The other key to the steps is that this retirement building doesn’t start until AFTER you have 3-6 months of expenses in the bank (liquid funds). So, essentially, build up a small self-insurance reserve for those “life bills” before you move to investing in the future. This allows the investments to continue and lows the chance you will need to pull from them earlier.
As for our children’s education, we are not entirely in line with his concepts – we instead might get a little more complicated here. For one, we are not looking to pay for our children’s education – they will be … at least a good portion of it. We feel the boys will learn more and appreciate more if they have to fend more for themselves. So, I think what we will do is start offering a saving match when the kids get to be of working age and then a graduated scale re-embirsement of tuition costs for those courses the boys take. Though we have another 16 years to work out the specifics.
One thing he did mention was there there was a government sponsored fund that worked much like the 401k or IRA that was specific for education – a RESP in Canada – which we will be looking more into shortly.
What I found interesting was that the home mortgage pay-back was so far down the list, though I guess due to the long term nature of that payment plan you don’t want to hold off your retirement-based investments. When you start out the process you cut everything to the core needs – and even sell what you can to pay off those early debts – this includes stopping any current investment plans.
Once the debts are paid off and you have your living buffers in place, it is time to restart those so in step 4 & 5 you setup your retirement and education investment plans, but continue living on a trimmed budge otherwise putting all savings towards the house. Only once you are completely debt free can you relax a little – though you want to maintain a strong savings and investment plan.
The biggest key to the whole process – stop borrowing money. Save to buy rather than buy and repay. Big items like a car and a house are more difficult here, but are NOT exempt. It is hard to think of paying for a house or a car in cash, that requires a long term plan – but it is possible. The “FICO score” only represents your credit – not your buying power or net worth. It is not required.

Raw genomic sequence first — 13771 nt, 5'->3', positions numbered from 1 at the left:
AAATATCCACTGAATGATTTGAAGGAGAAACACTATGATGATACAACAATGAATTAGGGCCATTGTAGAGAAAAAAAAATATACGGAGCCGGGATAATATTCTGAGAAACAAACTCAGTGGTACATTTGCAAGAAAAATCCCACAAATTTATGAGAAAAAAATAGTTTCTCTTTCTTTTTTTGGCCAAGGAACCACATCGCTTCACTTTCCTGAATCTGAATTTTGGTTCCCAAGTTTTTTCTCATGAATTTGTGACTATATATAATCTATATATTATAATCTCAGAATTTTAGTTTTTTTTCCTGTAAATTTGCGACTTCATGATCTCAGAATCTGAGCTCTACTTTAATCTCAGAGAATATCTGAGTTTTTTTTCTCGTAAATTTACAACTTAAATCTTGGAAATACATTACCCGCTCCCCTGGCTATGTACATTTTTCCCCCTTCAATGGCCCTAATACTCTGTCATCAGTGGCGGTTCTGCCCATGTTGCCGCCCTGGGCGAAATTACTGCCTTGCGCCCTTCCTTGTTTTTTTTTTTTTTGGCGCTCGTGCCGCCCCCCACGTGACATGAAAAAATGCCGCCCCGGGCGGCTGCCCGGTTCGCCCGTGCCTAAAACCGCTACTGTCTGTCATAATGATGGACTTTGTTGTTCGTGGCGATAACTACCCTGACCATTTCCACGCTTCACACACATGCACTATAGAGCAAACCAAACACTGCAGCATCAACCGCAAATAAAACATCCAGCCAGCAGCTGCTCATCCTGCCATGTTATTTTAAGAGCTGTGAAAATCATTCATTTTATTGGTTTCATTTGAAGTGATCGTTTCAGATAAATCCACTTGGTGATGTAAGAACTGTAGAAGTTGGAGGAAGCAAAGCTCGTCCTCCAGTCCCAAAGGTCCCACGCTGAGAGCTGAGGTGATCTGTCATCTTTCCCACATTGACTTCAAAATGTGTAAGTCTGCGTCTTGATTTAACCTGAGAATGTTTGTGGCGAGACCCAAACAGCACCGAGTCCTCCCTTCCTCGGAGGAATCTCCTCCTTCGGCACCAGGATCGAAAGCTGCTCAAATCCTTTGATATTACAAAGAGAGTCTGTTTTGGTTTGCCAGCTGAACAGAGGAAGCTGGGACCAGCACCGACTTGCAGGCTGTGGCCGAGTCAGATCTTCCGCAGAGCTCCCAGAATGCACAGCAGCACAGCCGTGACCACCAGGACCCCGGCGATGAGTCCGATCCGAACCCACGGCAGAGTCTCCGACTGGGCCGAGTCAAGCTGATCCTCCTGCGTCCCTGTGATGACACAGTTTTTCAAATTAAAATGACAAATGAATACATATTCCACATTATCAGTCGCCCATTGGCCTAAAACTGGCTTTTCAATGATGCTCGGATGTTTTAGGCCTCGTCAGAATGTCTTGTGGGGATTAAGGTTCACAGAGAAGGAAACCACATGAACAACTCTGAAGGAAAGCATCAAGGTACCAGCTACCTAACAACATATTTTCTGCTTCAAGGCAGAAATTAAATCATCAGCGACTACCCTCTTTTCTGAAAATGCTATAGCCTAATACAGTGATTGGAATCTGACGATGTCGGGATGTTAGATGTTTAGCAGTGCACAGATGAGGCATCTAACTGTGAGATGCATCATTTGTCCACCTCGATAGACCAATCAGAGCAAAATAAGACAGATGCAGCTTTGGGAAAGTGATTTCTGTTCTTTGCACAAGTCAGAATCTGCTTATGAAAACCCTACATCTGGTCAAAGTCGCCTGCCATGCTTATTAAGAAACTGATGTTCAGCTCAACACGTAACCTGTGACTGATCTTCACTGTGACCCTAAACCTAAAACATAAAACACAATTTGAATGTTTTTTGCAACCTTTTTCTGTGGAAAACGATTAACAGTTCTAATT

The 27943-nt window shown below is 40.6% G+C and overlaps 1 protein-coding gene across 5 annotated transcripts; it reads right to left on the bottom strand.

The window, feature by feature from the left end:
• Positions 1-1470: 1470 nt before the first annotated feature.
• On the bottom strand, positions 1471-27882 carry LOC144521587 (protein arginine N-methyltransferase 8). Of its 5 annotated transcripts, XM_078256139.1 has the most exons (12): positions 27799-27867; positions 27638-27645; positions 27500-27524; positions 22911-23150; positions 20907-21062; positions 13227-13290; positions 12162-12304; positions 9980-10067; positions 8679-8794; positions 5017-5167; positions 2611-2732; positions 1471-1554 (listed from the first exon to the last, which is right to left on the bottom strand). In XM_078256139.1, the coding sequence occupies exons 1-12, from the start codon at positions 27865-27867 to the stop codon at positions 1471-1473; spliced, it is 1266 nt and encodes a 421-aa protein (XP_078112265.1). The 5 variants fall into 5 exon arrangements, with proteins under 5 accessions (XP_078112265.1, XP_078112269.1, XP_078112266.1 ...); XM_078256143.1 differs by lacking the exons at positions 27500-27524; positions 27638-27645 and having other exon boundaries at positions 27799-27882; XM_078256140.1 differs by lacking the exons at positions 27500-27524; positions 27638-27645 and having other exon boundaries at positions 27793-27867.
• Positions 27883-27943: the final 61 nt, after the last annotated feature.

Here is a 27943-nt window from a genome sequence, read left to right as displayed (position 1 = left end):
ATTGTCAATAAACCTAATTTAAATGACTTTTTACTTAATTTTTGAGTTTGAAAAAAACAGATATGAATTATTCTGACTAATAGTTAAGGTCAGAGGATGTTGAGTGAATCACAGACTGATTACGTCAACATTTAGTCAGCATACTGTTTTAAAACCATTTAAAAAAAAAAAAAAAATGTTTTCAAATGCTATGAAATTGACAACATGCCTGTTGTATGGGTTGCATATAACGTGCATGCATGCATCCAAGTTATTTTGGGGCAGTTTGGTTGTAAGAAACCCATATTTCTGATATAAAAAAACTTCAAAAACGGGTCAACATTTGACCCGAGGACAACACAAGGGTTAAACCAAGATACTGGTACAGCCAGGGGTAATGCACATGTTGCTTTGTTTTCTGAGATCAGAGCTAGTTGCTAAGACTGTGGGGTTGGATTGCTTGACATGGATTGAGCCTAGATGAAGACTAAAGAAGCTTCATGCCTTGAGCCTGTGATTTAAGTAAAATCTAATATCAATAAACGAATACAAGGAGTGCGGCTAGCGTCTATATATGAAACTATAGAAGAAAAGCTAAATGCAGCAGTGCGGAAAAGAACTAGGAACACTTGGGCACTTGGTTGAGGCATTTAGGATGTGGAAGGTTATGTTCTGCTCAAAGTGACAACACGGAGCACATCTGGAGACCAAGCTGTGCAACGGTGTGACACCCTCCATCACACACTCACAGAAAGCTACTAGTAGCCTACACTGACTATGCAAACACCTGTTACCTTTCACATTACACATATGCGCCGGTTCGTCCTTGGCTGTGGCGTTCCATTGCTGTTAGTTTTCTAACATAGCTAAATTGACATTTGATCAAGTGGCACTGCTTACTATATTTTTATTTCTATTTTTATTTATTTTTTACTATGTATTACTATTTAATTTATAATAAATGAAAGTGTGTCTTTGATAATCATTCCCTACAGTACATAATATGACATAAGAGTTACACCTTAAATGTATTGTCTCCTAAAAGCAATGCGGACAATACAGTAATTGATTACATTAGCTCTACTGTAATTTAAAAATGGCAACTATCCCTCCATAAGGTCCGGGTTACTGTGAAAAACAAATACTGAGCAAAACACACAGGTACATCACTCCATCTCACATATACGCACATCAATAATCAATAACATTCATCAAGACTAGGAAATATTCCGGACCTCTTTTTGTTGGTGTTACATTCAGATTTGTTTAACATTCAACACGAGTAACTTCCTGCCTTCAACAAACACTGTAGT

So we have once again focused around our budget and are forming our “written plan”, once again setting down our goals and milestones. We know the process works, so after relaxing for a while it is time to put our eye back on the ball.
We were honestly surprised as how much money we were losing through the cracks of life over the last couple months. Create a written plan and see what it does to your life.
Thanks Papa once again for passing on your knowledge once more…
Darren Barefoot posted an update to his 100 Things to do before I die article.
This got me thinking, I don’t have a list like this and truth be told I don’t instantly have many realistic, but currently unplanned, desires that instantly come to mind. However, Darren provides a lot of inspiration. So I started my “bucket list” with a shorter list of 10, in no particular order:
1. Publish a book
2. Own and Operate a software company (with more than just 1 employee)
3. Live 6 months in Europe
4. Volunteer on an archaeological dig
5. Volunteer on a paleontology dig
6. Walk to Tundra
7. Walk the Great Wall of China
8. Orbit the earth
9. Be a presenter at a conference (sales demos don’t count)
10. Visit the Maritimes
I think this is a good start, and I think a good time to reflect on these desires as we look to New Years.
One day, Superman met Spiderman and they became friends and Superman asked Spiderman to help him and Spiderman said “I will help you,” and they became friends forever.
Written by Joseph Bahan
“Your work is going to fill a large part of your life, and the only way to be truly satisfied is to do what you believe is great work. And the only way to do great work is to love what you do.” – Steve Jobs